Editors' ChoiceStructural Biology

A channel involved in pain perception

+ See all authors and affiliations

Sci. Signal.  22 Dec 2015:
Vol. 8, Issue 408, pp. ec382
DOI: 10.1126/scisignal.aaf1072

Voltage-gated sodium (Nav) channels propagate electrical signals in muscle cells and neurons. In humans, Nav1.7 plays a key role in pain perception. It is challenging to target a particular Nav isoform; however, arylsulfonamide antagonists selective for Nav1.7 have been reported recently. Ahuja et al. characterized the binding of these small molecules to human Nav channels. To further investigate the mechanism, they engineered a bacterial Nav channel to contain features of the Nav1.7 voltage-sensing domain that is targeted by the antagonist and determined the crystal structure of the chimera bound to an inhibitor. The structure gives insight into the mechanism of voltage sensing and will enable the design of more selective Nav channel antagonists.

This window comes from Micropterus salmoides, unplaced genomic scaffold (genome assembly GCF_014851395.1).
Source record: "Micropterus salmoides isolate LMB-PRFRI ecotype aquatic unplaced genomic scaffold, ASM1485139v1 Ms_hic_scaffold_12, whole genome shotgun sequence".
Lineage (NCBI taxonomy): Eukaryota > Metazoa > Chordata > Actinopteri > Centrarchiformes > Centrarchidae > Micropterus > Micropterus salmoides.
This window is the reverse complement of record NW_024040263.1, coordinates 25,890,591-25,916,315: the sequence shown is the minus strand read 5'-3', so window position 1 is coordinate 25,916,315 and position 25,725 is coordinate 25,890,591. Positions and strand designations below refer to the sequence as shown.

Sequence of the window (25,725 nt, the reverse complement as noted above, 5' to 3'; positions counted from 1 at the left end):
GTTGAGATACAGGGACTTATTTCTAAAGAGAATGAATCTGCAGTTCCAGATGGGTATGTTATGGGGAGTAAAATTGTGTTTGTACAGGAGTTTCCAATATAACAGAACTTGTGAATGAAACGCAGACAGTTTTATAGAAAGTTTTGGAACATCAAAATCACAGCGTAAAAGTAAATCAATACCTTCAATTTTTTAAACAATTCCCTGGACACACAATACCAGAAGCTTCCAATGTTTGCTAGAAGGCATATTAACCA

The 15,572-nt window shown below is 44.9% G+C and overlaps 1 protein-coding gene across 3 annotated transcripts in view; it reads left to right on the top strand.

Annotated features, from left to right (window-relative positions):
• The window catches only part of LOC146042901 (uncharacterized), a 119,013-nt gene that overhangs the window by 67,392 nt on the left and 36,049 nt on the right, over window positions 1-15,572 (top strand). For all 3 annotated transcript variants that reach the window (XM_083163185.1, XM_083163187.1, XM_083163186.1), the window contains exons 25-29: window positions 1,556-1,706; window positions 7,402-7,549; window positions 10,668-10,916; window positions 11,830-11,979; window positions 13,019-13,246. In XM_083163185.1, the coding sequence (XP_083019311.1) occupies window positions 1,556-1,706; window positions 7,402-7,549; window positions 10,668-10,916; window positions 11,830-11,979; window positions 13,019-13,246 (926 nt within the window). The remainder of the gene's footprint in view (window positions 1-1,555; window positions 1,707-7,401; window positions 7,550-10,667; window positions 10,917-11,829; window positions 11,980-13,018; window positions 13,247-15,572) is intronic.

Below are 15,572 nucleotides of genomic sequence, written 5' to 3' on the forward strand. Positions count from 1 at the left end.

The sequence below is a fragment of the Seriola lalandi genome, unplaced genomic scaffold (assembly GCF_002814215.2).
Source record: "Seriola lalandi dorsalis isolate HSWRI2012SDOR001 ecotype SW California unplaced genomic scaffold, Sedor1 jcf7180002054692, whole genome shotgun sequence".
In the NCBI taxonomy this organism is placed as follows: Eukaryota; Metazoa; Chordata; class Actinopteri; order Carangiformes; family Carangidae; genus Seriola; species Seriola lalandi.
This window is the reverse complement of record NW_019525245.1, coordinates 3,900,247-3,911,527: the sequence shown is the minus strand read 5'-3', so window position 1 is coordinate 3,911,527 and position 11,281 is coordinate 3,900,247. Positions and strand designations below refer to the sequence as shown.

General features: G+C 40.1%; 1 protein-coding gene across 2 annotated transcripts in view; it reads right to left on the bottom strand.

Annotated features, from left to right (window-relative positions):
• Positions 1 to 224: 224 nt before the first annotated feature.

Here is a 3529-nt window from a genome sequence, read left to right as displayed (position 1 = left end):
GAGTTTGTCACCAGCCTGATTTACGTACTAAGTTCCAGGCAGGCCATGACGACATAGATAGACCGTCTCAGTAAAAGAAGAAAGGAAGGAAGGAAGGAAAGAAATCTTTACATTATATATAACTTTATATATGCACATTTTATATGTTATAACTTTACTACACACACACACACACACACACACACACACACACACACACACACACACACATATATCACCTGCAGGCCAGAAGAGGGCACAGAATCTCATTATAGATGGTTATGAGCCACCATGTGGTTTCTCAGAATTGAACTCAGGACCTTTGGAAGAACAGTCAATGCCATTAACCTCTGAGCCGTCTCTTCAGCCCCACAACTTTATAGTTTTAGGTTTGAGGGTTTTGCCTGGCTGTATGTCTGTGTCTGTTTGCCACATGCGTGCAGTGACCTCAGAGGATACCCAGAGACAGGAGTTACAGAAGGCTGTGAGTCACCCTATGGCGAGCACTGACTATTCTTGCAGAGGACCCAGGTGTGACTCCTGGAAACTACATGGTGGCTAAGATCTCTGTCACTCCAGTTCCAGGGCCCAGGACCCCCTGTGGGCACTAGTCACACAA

S. Ahuja, S. Mukund, L. Deng, K. Khakh, E. Chang, H. Ho, S. Shriver, C. Young, S. Lin, J. P. Johnson Jr., P. Wu, J. Li, M. Coons, C. Tam, B. Brillantes, H. Sampang, K. Mortara, K. K. Bowman, K. R. Clark, A. Estevez, Z. Xie, H. Verschoof, M. Grimwood, C. Dehnhardt, J.-C. Andrez, T. Focken, D. P. Sutherlin, B. S. Safina, M. A. Starovasnik, D. F. Ortwine, Y. Franke, C. J. Cohen, D. H. Hackos, C. M. Koth, J. Payandeh, Structural basis of Nav1.7 inhibition by an isoform-selective small-molecule antagonist. Science 350, aac5464 (2015). [Abstract] [Full Text]

Related Content